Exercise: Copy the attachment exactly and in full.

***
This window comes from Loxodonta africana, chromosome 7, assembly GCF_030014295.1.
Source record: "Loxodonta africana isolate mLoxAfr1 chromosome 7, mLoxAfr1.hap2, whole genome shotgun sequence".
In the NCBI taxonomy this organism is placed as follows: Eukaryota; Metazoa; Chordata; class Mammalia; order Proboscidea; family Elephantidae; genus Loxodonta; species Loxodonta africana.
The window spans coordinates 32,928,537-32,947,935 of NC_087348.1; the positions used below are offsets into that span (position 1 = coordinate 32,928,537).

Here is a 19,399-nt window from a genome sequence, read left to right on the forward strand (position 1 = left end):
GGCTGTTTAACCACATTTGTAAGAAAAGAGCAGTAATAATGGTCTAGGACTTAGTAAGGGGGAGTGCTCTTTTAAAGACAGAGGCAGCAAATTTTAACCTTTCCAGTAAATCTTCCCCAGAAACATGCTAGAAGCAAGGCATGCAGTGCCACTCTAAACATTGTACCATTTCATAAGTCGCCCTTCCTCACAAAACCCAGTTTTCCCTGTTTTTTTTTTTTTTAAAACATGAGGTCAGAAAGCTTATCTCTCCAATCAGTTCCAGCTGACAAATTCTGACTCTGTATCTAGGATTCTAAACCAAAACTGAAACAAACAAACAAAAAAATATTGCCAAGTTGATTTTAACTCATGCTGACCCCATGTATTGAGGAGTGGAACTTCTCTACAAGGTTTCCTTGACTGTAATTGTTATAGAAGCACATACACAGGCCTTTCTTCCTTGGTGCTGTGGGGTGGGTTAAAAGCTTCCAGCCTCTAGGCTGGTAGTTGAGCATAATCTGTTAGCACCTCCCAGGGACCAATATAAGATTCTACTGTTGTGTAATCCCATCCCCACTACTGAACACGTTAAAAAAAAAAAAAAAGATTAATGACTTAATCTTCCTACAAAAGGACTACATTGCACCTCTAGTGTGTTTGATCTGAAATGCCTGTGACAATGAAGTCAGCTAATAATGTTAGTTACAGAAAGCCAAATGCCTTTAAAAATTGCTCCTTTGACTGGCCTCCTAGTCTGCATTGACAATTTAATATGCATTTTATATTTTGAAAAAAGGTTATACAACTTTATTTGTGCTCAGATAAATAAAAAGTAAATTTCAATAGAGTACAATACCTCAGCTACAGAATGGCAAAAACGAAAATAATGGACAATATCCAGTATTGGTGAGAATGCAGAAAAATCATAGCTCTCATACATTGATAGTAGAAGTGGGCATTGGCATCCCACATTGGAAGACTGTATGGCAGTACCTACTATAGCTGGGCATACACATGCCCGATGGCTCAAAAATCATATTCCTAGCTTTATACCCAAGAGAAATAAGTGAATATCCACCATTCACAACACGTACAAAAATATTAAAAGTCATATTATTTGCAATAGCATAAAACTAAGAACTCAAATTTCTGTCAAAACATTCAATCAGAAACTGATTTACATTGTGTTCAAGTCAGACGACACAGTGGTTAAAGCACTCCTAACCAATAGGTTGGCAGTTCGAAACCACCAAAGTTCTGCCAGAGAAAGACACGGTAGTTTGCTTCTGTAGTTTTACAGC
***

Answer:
This window comes from Loxodonta africana, chromosome 7, assembly GCF_030014295.1.
Source record: "Loxodonta africana isolate mLoxAfr1 chromosome 7, mLoxAfr1.hap2, whole genome shotgun sequence".
In the NCBI taxonomy this organism is placed as follows: Eukaryota; Metazoa; Chordata; class Mammalia; order Proboscidea; family Elephantidae; genus Loxodonta; species Loxodonta africana.
The window spans coordinates 32,928,537-32,947,935 of NC_087348.1; the positions used below are offsets into that span (position 1 = coordinate 32,928,537).

Here is a 19,399-nt window from a genome sequence, read left to right on the forward strand (position 1 = left end):
GGCTGTTTAACCACATTTGTAAGAAAAGAGCAGTAATAATGGTCTAGGACTTAGTAAGGGGGAGTGCTCTTTTAAAGACAGAGGCAGCAAATTTTAACCTTTCCAGTAAATCTTCCCCAGAAACATGCTAGAAGCAAGGCATGCAGTGCCACTCTAAACATTGTACCATTTCATAAGTCGCCCTTCCTCACAAAACCCAGTTTTCCCTGTTTTTTTTTTTTTTAAAACATGAGGTCAGAAAGCTTATCTCTCCAATCAGTTCCAGCTGACAAATTCTGACTCTGTATCTAGGATTCTAAACCAAAACTGAAACAAACAAACAAAAAAATATTGCCAAGTTGATTTTAACTCATGCTGACCCCATGTATTGAGGAGTGGAACTTCTCTACAAGGTTTCCTTGACTGTAATTGTTATAGAAGCACATACACAGGCCTTTCTTCCTTGGTGCTGTGGGGTGGGTTAAAAGCTTCCAGCCTCTAGGCTGGTAGTTGAGCATAATCTGTTAGCACCTCCCAGGGACCAATATAAGATTCTACTGTTGTGTAATCCCATCCCCACTACTGAACACGTTAAAAAAAAAAAAAAAGATTAATGACTTAATCTTCCTACAAAAGGACTACATTGCACCTCTAGTGTGTTTGATCTGAAATGCCTGTGACAATGAAGTCAGCTAATAATGTTAGTTACAGAAAGCCAAATGCCTTTAAAAATTGCTCCTTTGACTGGCCTCCTAGTCTGCATTGACAATTTAATATGCATTTTATATTTTGAAAAAAGGTTATACAACTTTATTTGTGCTCAGATAAATAAAAAGTAAATTTCAATAGAGTACAATACCTCAGCTACAGAATGGCAAAAACGAAAATAATGGACAATATCCAGTATTGGTGAGAATGCAGAAAAATCATAGCTCTCATACATTGATAGTAGAAGTGGGCATTGGCATCCCACATTGGAAGACTGTATGGCAGTACCTACTATAGCTGGGCATACACATGCCCGATGGCTCAAAAATCATATTCCTAGCTTTATACCCAAGAGAAATAAGTGAATATCCACCATTCACAACACGTACAAAAATATTAAAAGTCATATTATTTGCAATAGCATAAAACTAAGAACTCAAATTTCTGTCAAAACATTCAATCAGAAACTGATTTACATTGTGTTCAAGTCAGACGACACAGTGGTTAAAGCACTCCTAACCAATAGGTTGGCAGTTCGAAACCACCAAAGTTCTGCCAGAGAAAGACACGGTAGTTTGCTTCTGTAGTTTTACAGC